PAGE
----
[50] Committee against Torture, Concluding observations on the fifth periodic report of Estonia, adopted by the Committee at its fiftieth session (6–31 May 2013), CAT/C/EST/CO/5, 17 June 2013, http://www.ohchr.org/EN/countries/ENACARegion/Pages/EEIndex.aspx.

[51] European Committee for the Prevention of Torture and Inhuman or Degrading Treatment or Punishment (CPT), Report to the Estonian Government on the visit to Estonia carried out by the European Committee for the Prevention of Torture and Inhuman or Degrading Treatment or Punishment (CPT) from 9 to 18 May 2007, CPT/Inf (2011) 15, 19 April 2011, http://www.cpt.coe.int/documents/est/2011-15-inf-eng.htm.

[52] European Committee for the Prevention of Torture and Inhuman or Degrading Treatment or Punishment (CPT), Report to the Estonian Government on the visit to Estonia carried out by the European Committee for the Prevention of Torture and Inhuman or Degrading Treatment or Punishment (CPT) from 9 to 18 May 2007, CPT/Inf (2011) 15, 19 April 2011, http://www.cpt.coe.int/documents/est/2011-15-inf-eng.htm.

[53] European Committee for the Prevention of Torture and Inhuman or Degrading Treatment or Punishment (CPT), Report to the Estonian Government on the visit to Estonia carried out by the European Committee for the Prevention of Torture and Inhuman or Degrading Treatment or Punishment (CPT) from 9 to 18 May 2007, CPT/Inf (2011) 15, 19 April 2011, http://www.cpt.coe.int/documents/est/2011-15-inf-eng.htm.

[54] European Migration Network (EMN) National Contact Point for Estonia (Estonian Academy of Security Sciences, Centre for Migration Studies), The Organisation of Reception Facilities for Asylum Seekers in the different Member States: Estonia, 2013, https://ec.europa.eu/home-affairs/sites/homeaffairs/files/what-we-do/networks/european_migration_network/reports/docs/emn-studies/07.estonia_national_report_reception_facilities_en_september_2013_en.pdf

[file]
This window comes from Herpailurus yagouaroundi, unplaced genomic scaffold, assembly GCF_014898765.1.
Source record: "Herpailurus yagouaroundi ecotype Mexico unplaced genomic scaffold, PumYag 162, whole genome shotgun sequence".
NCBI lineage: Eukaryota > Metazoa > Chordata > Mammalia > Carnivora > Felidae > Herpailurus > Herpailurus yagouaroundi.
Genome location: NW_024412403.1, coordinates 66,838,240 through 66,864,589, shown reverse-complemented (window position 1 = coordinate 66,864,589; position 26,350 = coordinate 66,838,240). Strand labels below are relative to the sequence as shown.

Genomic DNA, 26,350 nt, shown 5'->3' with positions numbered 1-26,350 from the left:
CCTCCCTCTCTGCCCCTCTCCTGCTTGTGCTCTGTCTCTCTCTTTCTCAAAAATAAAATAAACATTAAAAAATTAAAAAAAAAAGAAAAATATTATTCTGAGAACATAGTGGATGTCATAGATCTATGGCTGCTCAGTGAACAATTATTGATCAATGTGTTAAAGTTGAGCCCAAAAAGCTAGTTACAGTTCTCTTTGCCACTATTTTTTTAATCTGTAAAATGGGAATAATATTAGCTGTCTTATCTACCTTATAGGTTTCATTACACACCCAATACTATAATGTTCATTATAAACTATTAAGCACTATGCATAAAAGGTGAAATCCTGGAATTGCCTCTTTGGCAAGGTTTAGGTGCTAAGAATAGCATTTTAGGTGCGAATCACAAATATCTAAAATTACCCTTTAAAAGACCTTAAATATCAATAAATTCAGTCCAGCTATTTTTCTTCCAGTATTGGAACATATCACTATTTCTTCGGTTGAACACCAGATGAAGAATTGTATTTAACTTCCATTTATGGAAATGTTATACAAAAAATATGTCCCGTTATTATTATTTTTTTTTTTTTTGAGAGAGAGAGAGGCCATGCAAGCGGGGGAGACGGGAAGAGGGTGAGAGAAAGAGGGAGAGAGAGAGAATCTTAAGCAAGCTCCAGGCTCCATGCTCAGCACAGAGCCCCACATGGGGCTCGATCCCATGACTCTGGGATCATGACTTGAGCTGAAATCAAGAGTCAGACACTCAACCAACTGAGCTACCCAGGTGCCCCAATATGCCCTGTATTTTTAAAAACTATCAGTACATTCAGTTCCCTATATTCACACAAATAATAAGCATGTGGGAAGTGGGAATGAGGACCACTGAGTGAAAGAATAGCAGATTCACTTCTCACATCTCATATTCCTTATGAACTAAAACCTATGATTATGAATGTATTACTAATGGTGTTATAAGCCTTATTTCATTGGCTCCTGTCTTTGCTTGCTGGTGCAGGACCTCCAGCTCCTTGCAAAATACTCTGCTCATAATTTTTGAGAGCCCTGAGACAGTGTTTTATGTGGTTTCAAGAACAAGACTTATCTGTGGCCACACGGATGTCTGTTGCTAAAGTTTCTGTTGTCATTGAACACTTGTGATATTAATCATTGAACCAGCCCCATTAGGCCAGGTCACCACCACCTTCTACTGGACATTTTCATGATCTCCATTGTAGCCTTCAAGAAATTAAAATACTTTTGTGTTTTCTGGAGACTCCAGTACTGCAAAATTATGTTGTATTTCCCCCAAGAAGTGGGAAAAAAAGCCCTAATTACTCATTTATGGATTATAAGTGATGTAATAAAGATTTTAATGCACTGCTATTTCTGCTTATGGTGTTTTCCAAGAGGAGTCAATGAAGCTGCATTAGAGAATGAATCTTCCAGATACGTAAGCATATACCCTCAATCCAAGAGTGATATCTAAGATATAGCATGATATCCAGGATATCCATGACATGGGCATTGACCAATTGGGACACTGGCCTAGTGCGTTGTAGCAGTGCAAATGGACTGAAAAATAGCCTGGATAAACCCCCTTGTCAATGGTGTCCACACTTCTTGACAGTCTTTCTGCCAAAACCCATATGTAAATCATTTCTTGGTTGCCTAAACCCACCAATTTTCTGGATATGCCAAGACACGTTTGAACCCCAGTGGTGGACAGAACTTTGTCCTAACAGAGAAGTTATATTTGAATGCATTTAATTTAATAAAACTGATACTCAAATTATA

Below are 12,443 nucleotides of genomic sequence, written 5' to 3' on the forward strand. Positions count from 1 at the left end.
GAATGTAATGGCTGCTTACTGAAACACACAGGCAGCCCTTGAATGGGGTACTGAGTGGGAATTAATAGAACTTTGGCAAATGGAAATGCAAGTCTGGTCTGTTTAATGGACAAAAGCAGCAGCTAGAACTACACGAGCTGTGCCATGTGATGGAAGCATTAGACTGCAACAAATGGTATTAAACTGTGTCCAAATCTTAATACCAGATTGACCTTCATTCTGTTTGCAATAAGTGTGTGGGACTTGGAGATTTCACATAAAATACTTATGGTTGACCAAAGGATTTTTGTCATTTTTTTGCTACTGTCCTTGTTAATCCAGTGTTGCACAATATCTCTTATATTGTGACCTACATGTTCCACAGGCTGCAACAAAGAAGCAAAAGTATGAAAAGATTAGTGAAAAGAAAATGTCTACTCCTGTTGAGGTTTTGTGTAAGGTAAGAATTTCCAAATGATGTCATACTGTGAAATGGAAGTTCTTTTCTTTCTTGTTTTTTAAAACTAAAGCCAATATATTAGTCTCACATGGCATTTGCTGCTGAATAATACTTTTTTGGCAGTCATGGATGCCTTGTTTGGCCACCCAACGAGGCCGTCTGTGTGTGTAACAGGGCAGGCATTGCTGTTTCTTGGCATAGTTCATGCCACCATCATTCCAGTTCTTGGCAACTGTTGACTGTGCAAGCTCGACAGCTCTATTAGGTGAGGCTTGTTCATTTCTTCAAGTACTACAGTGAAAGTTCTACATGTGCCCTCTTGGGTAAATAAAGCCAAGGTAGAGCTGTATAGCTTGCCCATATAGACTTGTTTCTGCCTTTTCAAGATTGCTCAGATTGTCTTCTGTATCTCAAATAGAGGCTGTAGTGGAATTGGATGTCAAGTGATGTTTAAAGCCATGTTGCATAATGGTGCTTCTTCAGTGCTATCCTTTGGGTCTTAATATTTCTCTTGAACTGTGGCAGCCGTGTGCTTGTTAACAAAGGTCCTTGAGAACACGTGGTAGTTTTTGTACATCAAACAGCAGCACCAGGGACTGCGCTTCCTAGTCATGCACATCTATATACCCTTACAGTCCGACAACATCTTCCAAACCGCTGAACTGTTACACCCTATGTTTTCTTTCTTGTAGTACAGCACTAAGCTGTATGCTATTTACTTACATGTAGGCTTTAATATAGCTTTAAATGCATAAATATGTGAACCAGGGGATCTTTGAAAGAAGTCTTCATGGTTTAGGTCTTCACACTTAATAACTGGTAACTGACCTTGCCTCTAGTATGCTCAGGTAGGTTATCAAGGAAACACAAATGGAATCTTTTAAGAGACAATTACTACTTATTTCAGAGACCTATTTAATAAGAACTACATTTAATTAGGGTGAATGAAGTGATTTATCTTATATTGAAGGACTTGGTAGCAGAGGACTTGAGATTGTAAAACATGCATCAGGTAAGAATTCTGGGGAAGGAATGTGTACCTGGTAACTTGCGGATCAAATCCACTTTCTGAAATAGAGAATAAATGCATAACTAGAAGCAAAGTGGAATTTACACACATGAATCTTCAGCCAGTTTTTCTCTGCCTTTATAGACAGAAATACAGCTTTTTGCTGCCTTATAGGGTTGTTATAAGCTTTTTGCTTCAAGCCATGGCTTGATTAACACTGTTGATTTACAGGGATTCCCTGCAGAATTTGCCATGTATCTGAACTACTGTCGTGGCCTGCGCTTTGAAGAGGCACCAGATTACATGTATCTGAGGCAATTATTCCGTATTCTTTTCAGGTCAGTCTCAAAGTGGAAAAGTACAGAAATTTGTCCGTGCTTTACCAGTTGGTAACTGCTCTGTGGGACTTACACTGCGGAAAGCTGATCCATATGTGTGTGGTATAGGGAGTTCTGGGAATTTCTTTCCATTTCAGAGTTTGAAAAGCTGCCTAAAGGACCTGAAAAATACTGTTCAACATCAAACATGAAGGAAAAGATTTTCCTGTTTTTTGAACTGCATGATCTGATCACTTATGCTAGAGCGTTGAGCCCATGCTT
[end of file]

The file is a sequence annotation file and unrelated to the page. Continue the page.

Centres List

No detention centres data available

Statistics Expand all



94

Total number of immigration detainees by year

2013

  • Total number of immigration detainees by year
NumberObservation Date
942013
932012
622011
402010
552009


8

Number of detained asylum seekers

2012

  • Number of detained asylum seekers
NumberObservation Date
82012
82011
72010
142009
22008


3

Total number of detained minors

2012

  • Total number of detained minors
NumberObservation Date
32012
12012
42011
12010


1

Number of detained unaccompanied minors

2012

  • Number of detained unaccompanied minors
NumberObservation Date
12012
42011


1

Number of detained accompanied minors

2010

  • Number of detained accompanied minors
NumberObservation Date
12010


980

Number of apprehensions of non-citizens

2015

  • Number of apprehensions of non-citizens
NumberObservation Date
9802015
7202014
9102013
9052012


0.02

Immigration detainees as a percentage of total international migrant population

2010

  • Immigration detainees as a percentage of total international migrant population
PercentageObservation Date